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Although a great deal has been written concerning the occurrence of abnormalities of the hands and fingers, relatively few studies have been made to determine variations of the normal hand. The purpose of this study is to gather some valid statistics concerning the occurrence of variations in finger length within a segment of the general population. It is hoped that this study will serve as the beginning of a valid basis upon which a study of human inheritance can be built. Because the interindividual difference in the pattern of finger length consists in the relationship between the index and ring fingers, this varying relation has been most often reported in the literature. Humphry (1861) observed that the middle finger is always longest, the little finger shortest, and the index finger longer than the ring finger. Ecker (1875) noted that a variation exists, and that the ring finger was sometimes equal to the index and in the greater percentage of cases longer. Mantegazza (1877), Gruning (1886), Baker (1888), Schultz (1926), and Koenner (1938) verified his study. Many noted that a relatively long index finger was found more frequently in females than in males. Wood Jones (1920) considered 1he ·longer ring finger a simian trait, and the longer index finger a more human manifestation. George (1930) found a long ring finger more common in males, but a long index finger predominant in females. Phelps (1952) found similar results and presented a theory for sex-linked inheritance. Whitney (1942) assumed that the determination of finger length depended on multiple alleles. The number of hands of females measured in these studies ranged from 190 to 620. Methods depended on hand board (George) or pivot ruler measurements (Phelps) and pencil tracings.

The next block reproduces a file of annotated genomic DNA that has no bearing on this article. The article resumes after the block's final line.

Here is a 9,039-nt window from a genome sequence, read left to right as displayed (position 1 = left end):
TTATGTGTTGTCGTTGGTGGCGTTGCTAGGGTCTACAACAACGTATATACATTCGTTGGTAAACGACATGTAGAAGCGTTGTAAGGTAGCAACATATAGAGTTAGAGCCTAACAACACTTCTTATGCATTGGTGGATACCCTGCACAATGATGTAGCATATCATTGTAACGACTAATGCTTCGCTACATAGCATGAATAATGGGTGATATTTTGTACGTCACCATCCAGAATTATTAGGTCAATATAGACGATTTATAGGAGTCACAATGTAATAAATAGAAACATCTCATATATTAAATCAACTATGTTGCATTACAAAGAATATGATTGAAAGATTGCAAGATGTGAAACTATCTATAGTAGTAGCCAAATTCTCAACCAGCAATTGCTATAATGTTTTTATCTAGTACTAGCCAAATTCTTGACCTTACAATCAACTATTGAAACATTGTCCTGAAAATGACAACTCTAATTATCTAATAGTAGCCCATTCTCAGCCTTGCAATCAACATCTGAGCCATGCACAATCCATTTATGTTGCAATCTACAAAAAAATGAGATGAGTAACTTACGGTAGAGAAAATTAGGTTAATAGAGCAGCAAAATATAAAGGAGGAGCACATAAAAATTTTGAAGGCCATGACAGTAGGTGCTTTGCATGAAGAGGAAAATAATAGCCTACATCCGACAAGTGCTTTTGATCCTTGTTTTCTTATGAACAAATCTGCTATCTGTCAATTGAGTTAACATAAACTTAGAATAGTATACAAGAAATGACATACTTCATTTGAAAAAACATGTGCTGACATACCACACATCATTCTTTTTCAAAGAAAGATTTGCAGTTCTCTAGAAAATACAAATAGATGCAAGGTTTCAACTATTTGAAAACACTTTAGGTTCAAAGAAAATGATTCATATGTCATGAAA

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Journal Title

Proceedings of the Iowa Academy of Science





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©1954 Iowa Academy of Science, Inc.



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